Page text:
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Erik Visits an American Grave, Part 715

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This is the grave of Alfred Thayer Mahan.

Born in 1840 in West Point, New York, Mahan was military his whole life. His father taught at the Military Academy. He was sent to school in Maryland at an Episcopal prep school. He went to Columbia for two years. His father did not support him going to the Naval Academy, but he did anyway. He finished there in 1859 and was assigned to his first ship. He was on the Pocahontas when it attacked Port Royal in South Carolina during the Civil War. He was commissioned as a lieutenant in 1861, served on a series of ships, rose to commander in 1872 and captain in 1885. He was commander of the USS Wachusett off the coast of Peru, protecting American interests during the War of the Pacific.

In 1885, Mahan was assigned to teach at the Naval War College. He also became president of the War College in 1886 when Stephen Luce was given command of the North Atlantic Naval Squadron.He was already thinking about the larger issues of naval power over time. He was allowed to spend his first year living at his home in New York and writing up the first drafts of his lectures on global naval history. He was reading Theodore Mommsen’s six-volume History of Rome when he realized that naval power was how a nation could have global dominance. Mahan published his lectures in 1890 as The Influence of Sea Power Upon History, 1660-1783.

This is the most influential military book written in American history. Mahan argued that any great empire must have a strong navy and that this very much included the United States. He rightfully demonstrated that British power was built upon its navy, especially when combined with the major powers of continental Europe having declining naval power. This could be applied to the United States, a nation which by 1890 was a rapidly growing economic power but without the military force to compete in a war with the British if that was ever necessary. Moreover, America’s growing economy required far more exports than it presently had if it was to keep growing. After all, how many goods could Americans buy? So naval and economic power were intertwined. Not surprisingly then, he also was pushing ideas of free trade as the best policy for the nation. For Mahan, the six principles of sea power were geographical position, physical conformation, extent of territory, size of population, character of the people, and character of government–and he saw the U.S. as having all of these, even if such constructions as “character of people” were obviously filled with all sorts of biases.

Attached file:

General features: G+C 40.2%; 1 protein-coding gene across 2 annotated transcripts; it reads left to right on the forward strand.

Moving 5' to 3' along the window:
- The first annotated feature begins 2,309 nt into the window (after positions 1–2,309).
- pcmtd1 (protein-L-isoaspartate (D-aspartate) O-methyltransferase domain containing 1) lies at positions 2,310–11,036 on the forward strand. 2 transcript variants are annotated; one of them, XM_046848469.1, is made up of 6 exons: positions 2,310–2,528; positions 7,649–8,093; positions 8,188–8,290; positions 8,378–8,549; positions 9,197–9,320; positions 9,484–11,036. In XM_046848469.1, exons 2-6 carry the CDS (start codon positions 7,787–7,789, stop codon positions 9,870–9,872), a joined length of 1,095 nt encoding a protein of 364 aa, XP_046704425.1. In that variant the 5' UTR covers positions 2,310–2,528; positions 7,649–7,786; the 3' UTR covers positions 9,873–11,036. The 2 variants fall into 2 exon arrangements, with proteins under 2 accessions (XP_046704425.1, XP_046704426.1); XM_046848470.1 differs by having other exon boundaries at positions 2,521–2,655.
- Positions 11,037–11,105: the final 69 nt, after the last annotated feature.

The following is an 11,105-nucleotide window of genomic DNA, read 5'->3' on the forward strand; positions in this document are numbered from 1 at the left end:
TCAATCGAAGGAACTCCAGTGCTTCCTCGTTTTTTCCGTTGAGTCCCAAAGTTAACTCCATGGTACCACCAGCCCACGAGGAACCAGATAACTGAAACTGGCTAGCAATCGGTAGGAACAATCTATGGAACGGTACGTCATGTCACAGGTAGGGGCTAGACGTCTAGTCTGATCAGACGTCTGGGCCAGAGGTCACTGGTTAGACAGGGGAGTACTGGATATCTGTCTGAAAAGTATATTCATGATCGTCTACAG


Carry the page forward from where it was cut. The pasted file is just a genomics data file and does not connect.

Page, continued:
Mahan placed a strong emphasis on professionalization and the building of a lot of medium sized ships that could create a fast fighting force to be more offensive than defensive. The book was extremely favorably reviewed by young imperialists such as Theodore Roosevelt. For this ilk, Mahan lit a fire in their insides, dreaming of a big Navy with fueling stations across the world, an expression of American power that could match anything the British or French could offer.

Mahan was also influential globally. Kaiser Wilhelm II read it, loved it, and ordered his naval officers to read it. Admiral Alfred von Tirpitz was such a big fan that he used the book to convince the Reichstag to pass a massive naval construction plan. It had a similar impact in Japan and became a textbook for Japanese naval officers. I’ve only ever read the introduction to it, which I assign my students when I teach U.S. Foreign Policy.